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Tchaikovsky: Piano Concerto No.1 / Rachmaninoff: Concerto No.2
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I have listened to over thirty recordings of the Tchaikovsky first piano concerto, and two stand out: Gary Graffman (with Szell and the Cleveland Orchestra) and this Cliburn recording. He has all the piano technique for total mastery of this work---rapid and precise octaves, nimble fingerwork (particularly the presto middle section of the 2nd movement), a big sound (the opening allegro non troppo section), and a strong sense of the folk music basis for the main theme of the 3rd movement. Furthermore, only he and Graffman on record nail the notoriously tricky rhythmic pattern beginning the allegro con spirito main section of the 1st movement. He keeps careful balance with the orchestra throughout, and never resorts to excessive use of the pedal to cover up technical difficulties. Moreover, the performance is polished and intensely musical in every passage.
If you can tolerate an orchestra that isn't always impressive, then buy this Van Cliburn recording and be totally amazed!Read more ›
We often focus on Cliburn's victory in the Soviet Union as a uniquely American victory. A lanky Texan walked into the Soviet Union, our Cold War enemy, and played Russian music to a severely discerning Russian audience, completely bowling them over. Khrushchev had to give permission to the judges to give Cliburn the Gold Medal because it represented such an embarassment to the Soviet Union to have their pianists lose to an American.
In truth, it was also a victory for the Russians. To find that their music could be played with such understanding and depth by a young man so culturally and geographically removed from the Russian people proved that Russian music is universal -- it transcends cultural boundaries. That an American could be taught to play Russian music so brilliantly could only mean that Russian music was so great and compelling that it could speak to the soul of any human being regardless of his or her background.
In other words, it was a win-win situation for America and Russia, and this recording of the Tchaikovsky concerto becomes the place of meeting where both Russians and Americans can celebrate. Having Kiril Kondrashin, the famed Soviet conductor, lead the orchestra only serves to make that point even clearer.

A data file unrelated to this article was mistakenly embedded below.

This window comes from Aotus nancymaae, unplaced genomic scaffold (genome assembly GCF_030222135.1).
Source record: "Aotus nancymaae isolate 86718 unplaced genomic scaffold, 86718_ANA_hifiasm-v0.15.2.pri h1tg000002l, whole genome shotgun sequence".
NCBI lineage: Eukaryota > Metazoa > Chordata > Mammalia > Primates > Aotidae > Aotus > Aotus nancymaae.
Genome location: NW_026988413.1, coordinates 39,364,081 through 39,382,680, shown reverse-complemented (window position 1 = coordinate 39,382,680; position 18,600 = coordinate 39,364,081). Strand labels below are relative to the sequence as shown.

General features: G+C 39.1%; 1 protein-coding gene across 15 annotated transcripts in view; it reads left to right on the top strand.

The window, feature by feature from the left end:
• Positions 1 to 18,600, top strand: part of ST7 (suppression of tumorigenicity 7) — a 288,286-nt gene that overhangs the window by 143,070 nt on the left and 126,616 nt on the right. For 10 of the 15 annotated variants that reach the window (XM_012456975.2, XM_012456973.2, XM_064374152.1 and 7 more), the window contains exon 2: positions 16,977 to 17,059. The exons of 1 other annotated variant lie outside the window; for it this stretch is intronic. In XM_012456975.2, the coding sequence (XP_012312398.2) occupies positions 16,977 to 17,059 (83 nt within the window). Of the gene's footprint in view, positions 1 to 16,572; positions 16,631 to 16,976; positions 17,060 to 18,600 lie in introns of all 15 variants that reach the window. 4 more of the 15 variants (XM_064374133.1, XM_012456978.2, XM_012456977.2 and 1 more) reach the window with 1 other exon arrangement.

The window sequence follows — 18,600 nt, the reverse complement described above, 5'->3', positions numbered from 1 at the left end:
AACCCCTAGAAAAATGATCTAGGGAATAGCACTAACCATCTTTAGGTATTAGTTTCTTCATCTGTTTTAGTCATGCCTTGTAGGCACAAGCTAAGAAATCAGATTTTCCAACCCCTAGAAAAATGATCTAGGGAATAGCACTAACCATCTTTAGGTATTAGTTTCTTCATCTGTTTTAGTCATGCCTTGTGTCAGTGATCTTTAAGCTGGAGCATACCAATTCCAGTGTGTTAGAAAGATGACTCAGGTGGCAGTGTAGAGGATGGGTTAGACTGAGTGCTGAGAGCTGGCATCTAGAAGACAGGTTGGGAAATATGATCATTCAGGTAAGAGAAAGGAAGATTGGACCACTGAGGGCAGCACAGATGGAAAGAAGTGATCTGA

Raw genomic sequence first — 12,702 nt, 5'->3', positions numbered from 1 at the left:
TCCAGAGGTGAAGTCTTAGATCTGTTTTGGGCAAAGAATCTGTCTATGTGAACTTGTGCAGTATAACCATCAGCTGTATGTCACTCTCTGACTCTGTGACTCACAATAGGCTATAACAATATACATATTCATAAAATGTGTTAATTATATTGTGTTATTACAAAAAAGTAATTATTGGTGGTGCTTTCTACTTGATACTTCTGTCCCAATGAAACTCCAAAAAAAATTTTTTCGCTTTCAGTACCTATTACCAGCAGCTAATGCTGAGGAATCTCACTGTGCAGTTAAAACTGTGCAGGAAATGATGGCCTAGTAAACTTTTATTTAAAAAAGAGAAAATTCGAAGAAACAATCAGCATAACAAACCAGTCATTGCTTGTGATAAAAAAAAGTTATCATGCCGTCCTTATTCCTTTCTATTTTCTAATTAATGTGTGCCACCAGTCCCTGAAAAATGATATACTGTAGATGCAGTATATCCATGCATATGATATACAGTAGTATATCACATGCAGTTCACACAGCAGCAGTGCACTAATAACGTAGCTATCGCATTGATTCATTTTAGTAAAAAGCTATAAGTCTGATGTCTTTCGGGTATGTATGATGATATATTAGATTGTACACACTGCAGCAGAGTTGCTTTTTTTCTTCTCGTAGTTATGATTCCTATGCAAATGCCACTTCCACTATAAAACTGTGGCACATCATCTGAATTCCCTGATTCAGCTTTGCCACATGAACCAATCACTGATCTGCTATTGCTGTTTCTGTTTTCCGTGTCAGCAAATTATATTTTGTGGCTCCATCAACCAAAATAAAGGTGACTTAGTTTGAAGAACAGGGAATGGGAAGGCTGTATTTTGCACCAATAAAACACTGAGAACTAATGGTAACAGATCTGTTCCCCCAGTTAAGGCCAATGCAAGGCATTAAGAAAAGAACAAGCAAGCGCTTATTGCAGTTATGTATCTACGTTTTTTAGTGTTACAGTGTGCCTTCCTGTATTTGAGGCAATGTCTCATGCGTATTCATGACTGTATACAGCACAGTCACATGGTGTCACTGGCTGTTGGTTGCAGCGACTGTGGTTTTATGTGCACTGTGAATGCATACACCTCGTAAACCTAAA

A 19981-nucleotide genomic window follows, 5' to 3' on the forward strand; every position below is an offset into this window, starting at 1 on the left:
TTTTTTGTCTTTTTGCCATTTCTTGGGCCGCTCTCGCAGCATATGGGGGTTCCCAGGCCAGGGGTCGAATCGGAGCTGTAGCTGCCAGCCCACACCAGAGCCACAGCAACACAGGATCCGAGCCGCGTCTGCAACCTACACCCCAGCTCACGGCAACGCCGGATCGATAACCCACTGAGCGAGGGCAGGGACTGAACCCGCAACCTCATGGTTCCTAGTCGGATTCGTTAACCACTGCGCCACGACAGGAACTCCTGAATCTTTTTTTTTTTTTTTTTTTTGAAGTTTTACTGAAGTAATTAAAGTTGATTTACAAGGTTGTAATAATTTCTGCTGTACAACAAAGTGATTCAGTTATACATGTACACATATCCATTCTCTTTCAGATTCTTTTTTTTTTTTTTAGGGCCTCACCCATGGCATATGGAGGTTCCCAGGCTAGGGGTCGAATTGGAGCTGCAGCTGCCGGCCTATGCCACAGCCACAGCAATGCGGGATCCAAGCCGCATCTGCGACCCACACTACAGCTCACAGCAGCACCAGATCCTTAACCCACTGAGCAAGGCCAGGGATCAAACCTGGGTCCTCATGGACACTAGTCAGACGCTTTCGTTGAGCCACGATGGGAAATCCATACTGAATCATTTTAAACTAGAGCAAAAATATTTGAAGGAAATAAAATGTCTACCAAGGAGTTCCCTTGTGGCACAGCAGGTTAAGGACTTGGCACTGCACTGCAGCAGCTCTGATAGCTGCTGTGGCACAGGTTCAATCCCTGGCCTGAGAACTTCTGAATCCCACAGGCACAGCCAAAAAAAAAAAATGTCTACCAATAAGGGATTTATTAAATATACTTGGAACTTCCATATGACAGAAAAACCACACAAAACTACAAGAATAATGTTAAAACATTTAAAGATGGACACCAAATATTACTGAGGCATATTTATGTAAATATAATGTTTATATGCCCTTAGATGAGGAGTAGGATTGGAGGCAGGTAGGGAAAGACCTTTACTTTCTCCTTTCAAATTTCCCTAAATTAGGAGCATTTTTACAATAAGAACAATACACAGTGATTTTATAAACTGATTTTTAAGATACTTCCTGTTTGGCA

This extra-musical element has always imbued Cliburn's recording with a sense of occasion.Read more ›
Last September, I saw this man play with the University of Iowa symphony orchestra the Tchaikovsky Piano Concerto No. 1 and I was simply amazed. I was hoping the historic recording he made would be as good as the his terrific performance of the concerto......It found out it was. This is the concerto that made Cliburn known throughout the world if you ask me. If he hadn't have played this terrific concerto back in 1958 in the Tchaikovsky competition (which he won by the way), he would probably not have been as famous as he is. So, you should definitely here this magnificant pianist play the song that made who he is today. Plus, the concerto itself is so great anyway. Right when you hear Cliburn smashing away the chords to open the beautiful melody of the concerto, you'll be locked into it. Seriously. Now onto Rachmaninoff. Possibly the greatest pianist of the 20th century (i think he is anyway). There is a great story to the Rach's 2nd piano concerto. In 1897, when the composer debuted his first symphony, it was so poorly conducted by the conductor (who wasn't rach) it made people hate it. Rachmaninoff became so depressed afterwards, he couldn't compose, play, or even think about touching a key on the piano. He sought treatment from a hypnotist that always told him everyday that when he was cured he would write a masterpiece. Dr. Nikolai Dahl (the hypnotist) was abosolutely right. After treatment, Rachmaninoff wrote the 2nd concerto, now thought to be his masterpiece. I haven't heard the composer's recording of this great concerto, but Cliburn's recording will have you breatless through his playing.Read more ›
Most Recent Customer Reviews
I used to have an LP recording, but finally decided I should own this historical recording of the Tchaikovsky 1st on CD. Read morePublished 4 months ago by Robert W. Byington
Excellent experience. Turn out the lights, adjust the volume to your tastes and have an audio feast for the senses.Published 6 months ago by Dan B.
Two of the most wonderful songs ever written played by the masterful Van Cliburn. He has a touch that is rare and beautiful. We really, really like this disk.Published 8 months ago by Kitten